9. 1) Can I use really hot water, from the hot water tap to soak and rinse the beans? It’s around 55-65 C or 131-149 F.

    2) Can I rinse all of the nuts in the same bowl, and can I do the same with the seeds? Also, after soaking them, do I dry them straight away with a paper towel?

    3) Lastly! Can I store my nuts and seeds in the same bag in my fridge after they’ve been dried?

    Thank you!

    • Rushil, there is no real “specific” science when it comes to soaking nuts, beans, etc. I think the temperatures you’re suggesting for the beans may be a little too hot. Also, certain beans such as lentils do not require very hot temps or long soaking times. Lastly, since tap water contains chlorine, fluoride and other chemicals that will leach into the beans, I always recommend filtered or spring water if possible. The same applies to nuts, some have different soaking times, so I suggest only soaking together the ones that require similar soaking times.

      Check out Dehydrating Nuts & Seeds for specifics.

      • Do you think that I have to soak black rice overnight too?

        • Yes. Black rice is like any other rice and should be soaked. πŸ™‚

  10. Hi Kim,

    Thanks for you info. I’m wondering where would I get food grade hydrogen peroxide? for soaking walnuts? That sounds a bit scary to me. would Apple cider vinegar work instead?

    Also I’ve been soaking my Chia seeds over night in plain filtered water. Do I need to add anything to it like salt or vinegar? and how do you drain the gel? I would have thought they’d stick to a sieve or strainer? Or in the Chia case is it safe just to use the liquid they have been soaking in?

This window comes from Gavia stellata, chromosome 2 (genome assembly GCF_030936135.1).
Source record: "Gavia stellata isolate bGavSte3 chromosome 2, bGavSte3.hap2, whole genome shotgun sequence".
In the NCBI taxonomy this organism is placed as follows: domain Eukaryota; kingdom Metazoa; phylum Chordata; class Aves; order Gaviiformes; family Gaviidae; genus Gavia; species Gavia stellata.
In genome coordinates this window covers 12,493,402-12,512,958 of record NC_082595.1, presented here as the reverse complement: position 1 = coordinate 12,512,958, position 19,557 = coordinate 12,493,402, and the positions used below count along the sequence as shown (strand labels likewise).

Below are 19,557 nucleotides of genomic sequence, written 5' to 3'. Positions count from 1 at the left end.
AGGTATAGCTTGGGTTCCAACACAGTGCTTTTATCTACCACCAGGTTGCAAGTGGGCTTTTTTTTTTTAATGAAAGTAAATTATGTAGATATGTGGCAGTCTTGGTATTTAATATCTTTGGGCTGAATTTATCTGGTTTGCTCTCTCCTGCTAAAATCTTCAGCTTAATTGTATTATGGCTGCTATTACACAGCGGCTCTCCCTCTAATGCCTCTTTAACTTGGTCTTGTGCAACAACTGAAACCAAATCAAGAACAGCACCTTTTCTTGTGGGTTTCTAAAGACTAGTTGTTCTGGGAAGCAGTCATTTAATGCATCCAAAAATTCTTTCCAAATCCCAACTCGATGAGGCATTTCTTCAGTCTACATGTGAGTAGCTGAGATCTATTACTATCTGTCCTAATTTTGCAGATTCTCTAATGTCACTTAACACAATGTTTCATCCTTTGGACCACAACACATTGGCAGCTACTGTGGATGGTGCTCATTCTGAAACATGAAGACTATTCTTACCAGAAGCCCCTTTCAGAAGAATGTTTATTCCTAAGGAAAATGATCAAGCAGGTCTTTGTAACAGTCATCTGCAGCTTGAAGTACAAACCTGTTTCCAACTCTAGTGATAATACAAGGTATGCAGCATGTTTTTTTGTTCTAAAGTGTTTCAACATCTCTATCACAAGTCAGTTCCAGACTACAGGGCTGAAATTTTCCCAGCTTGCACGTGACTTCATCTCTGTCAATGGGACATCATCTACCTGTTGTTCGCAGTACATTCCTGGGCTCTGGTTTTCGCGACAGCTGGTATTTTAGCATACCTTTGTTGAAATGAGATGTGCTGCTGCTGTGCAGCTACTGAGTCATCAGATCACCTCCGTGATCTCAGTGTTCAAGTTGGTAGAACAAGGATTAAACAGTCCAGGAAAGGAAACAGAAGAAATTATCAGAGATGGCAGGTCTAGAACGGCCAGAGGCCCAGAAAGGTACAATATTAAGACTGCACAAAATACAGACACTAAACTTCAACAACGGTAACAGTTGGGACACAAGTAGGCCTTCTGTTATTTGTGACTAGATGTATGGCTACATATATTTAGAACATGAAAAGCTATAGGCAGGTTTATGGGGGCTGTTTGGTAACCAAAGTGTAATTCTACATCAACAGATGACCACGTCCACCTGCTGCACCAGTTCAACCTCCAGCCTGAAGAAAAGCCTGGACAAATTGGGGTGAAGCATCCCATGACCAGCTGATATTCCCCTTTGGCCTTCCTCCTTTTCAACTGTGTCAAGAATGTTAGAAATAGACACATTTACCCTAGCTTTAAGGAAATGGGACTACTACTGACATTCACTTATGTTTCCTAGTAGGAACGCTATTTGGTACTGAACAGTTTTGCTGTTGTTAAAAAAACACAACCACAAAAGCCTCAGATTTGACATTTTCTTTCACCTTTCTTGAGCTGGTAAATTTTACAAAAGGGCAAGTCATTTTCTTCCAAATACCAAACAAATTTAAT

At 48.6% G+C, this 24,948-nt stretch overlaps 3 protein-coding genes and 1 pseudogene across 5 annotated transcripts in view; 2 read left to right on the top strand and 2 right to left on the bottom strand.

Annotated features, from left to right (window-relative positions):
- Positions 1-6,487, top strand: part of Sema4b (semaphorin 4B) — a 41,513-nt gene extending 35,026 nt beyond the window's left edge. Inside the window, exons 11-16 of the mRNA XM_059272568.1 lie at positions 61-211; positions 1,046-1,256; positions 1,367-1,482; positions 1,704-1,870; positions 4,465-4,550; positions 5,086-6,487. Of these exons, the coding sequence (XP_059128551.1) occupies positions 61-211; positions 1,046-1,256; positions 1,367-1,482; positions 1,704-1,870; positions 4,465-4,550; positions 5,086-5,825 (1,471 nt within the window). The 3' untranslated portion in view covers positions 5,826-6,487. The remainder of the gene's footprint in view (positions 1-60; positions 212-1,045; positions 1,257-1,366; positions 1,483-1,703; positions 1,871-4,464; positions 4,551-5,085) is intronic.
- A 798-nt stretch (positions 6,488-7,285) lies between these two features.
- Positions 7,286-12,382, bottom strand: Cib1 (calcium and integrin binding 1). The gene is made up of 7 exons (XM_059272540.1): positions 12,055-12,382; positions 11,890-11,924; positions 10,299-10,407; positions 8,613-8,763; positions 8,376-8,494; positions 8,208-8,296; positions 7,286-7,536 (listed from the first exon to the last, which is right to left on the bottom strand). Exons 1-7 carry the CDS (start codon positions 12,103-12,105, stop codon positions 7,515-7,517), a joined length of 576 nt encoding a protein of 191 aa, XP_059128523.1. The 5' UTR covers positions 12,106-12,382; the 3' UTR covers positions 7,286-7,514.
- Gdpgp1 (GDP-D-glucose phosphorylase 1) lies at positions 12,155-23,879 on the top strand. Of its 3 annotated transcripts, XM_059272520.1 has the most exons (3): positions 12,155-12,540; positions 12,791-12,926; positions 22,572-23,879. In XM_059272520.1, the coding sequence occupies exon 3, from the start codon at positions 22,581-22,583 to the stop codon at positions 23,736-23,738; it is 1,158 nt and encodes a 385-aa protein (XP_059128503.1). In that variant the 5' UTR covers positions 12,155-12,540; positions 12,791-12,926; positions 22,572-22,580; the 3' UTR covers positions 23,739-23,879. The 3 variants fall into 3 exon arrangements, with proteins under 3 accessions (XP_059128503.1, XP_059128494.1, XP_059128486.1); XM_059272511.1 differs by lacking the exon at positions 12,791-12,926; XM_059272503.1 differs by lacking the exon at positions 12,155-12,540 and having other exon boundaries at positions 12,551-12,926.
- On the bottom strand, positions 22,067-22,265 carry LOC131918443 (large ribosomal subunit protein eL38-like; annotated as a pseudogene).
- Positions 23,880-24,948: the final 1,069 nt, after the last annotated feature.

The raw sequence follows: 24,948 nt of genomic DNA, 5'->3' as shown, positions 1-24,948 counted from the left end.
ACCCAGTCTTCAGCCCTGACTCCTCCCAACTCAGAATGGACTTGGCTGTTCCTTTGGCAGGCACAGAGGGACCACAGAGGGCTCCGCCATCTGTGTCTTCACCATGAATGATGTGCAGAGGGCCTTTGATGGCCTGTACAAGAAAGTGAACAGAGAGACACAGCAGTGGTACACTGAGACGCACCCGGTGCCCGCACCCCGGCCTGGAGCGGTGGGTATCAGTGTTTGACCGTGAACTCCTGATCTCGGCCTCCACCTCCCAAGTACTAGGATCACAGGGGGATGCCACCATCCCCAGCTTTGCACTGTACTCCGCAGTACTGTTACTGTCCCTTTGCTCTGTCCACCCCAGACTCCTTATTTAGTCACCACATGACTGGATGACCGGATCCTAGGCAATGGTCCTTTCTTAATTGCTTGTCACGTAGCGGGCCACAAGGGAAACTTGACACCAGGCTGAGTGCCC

• Alice, you can find food grade hydrogen peroxide at any health food store. As for the chia, you shouldn’t drain the seeds. The gel is where all the good stuff is. πŸ™‚

  11. One more question do I need to soak quinoa or Amaranth flakes?

    • I’ve never cooked with amaranth flakes. Maybe soak them overnight, and cook with the soak water and see how it turns out?

  12. I was wondering if buying organic blanched almonds would still be considered raw? Apparently almonds are blanched in boiling water for one minute. I wasn’t sure if the boiling water for one minute would raise the temperature to the point where they are no longer considered raw.

    • Hi Lori. Are the skins removed from the blanched almonds? Blanching, even for a minute will reduce the nutrients, although not entirely. The bigger problem with almonds, even organic, is that they’re also pasteurized which degrades the nutrient content considerably. I typically purchase truly raw, non-pasteurized almonds from the internet. Living Nutz is the website. Some health food stores are starting to carry non-pasteurized almonds. You will need to check the labels.

  13. Love love love the great info you have and the way you present it. I would definitely attend a seminar on food based nutrition if you ever offer them.
    Thank you,
    Dr. Jason

    • Thank you Jason. I haven’t held any seminars yet, but I have been thinking about it. πŸ™‚

  14. I’m confused by your inclusion of Brazil Nuts & Cashews in above list. From cross-references elsewhere (as well as based on knowledge of how these nuts are brought from farm to consumer) I was under the impression that soaking these is TOTALLY unnecessary. Specifically, both of these nuts involve a high temperature extraction process to get the seed out off messy – potentially toxic – fruit. Since they’ve already have to go through such process & cannot possibly come to our plate raw, there is nothing constructive achieved by further soaking them (such as breaking down enzyme inhibitors etc.)


  15. Apologies, replace “Pistachio” instead of “Cashew” in above comment….meaning references found indicating nothing fruitful done in terms of removing enzyme inhibitors by soaking pistachios as well as Brazil nuts.